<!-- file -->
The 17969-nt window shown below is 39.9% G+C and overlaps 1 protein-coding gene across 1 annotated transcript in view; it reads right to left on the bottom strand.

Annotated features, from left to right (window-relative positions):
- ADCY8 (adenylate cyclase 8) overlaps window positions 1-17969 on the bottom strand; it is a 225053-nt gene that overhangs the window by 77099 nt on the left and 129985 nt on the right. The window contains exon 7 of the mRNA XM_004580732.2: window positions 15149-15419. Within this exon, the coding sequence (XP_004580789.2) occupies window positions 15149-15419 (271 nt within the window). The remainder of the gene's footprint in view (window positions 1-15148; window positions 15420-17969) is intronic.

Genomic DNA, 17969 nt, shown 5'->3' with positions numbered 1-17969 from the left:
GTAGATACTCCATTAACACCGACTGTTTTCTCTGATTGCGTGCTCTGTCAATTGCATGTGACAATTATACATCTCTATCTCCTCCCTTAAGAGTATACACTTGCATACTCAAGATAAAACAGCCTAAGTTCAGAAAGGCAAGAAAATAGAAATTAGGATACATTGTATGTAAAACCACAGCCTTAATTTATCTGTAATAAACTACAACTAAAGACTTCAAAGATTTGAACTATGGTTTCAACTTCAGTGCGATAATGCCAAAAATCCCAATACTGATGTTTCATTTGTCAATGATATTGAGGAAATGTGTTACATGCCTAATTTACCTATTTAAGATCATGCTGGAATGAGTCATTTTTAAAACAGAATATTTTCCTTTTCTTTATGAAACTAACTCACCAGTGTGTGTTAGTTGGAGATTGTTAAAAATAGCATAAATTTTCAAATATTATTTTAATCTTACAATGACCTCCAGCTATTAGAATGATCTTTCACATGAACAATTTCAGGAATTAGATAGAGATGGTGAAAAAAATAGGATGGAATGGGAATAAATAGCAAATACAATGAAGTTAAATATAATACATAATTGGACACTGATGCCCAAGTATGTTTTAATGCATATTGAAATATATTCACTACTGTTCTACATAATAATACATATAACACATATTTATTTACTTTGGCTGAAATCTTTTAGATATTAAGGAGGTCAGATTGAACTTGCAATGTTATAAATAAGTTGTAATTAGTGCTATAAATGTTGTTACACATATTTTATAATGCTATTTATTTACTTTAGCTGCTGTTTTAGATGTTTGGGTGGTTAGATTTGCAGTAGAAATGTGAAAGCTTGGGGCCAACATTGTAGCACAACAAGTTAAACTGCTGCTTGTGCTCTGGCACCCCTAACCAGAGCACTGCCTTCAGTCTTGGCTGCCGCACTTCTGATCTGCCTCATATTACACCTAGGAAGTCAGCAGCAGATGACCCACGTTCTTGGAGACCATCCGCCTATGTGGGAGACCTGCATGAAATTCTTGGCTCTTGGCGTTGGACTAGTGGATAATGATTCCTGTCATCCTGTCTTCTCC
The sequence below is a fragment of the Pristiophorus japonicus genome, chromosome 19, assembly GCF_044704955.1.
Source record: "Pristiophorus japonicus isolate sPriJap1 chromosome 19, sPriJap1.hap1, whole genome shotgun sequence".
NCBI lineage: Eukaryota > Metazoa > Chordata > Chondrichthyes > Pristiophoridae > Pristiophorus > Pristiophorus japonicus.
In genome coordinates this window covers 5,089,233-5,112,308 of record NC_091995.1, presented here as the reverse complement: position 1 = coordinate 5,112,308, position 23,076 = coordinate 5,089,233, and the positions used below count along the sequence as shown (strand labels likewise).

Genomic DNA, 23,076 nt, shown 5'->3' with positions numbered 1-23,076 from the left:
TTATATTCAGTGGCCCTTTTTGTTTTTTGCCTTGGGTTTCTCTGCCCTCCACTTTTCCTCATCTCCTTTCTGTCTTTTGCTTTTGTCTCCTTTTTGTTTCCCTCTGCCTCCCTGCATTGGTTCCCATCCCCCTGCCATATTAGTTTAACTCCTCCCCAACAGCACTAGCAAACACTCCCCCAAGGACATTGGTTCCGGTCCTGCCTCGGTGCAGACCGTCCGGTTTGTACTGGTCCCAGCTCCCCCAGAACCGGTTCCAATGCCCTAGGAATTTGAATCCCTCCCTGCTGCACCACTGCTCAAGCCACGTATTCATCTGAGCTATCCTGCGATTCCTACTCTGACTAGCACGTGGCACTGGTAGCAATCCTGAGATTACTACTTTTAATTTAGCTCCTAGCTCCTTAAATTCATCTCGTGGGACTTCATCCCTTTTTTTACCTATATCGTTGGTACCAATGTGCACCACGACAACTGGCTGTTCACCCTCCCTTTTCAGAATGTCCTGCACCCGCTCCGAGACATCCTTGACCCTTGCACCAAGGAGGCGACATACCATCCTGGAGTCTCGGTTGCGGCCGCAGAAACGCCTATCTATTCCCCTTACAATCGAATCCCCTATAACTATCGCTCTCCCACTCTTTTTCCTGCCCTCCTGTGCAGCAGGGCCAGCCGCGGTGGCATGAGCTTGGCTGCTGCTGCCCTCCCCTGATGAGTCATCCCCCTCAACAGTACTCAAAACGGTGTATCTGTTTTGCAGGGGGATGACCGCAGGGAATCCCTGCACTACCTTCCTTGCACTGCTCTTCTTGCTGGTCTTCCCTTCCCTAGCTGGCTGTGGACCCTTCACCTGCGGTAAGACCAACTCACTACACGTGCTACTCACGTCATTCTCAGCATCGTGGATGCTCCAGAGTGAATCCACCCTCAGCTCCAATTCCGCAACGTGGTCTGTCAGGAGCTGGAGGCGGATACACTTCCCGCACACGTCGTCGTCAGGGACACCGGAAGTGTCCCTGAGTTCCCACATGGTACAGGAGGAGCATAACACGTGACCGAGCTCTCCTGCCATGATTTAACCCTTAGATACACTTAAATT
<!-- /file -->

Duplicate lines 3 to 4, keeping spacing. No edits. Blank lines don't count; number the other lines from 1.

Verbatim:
- ADCY8 (adenylate cyclase 8) overlaps window positions 1-17969 on the bottom strand; it is a 225053-nt gene that overhangs the window by 77099 nt on the left and 129985 nt on the right. The window contains exon 7 of the mRNA XM_004580732.2: window positions 15149-15419. Within this exon, the coding sequence (XP_004580789.2) occupies window positions 15149-15419 (271 nt within the window). The remainder of the gene's footprint in view (window positions 1-15148; window positions 15420-17969) is intronic.

Genomic DNA, 17969 nt, shown 5'->3' with positions numbered 1-17969 from the left: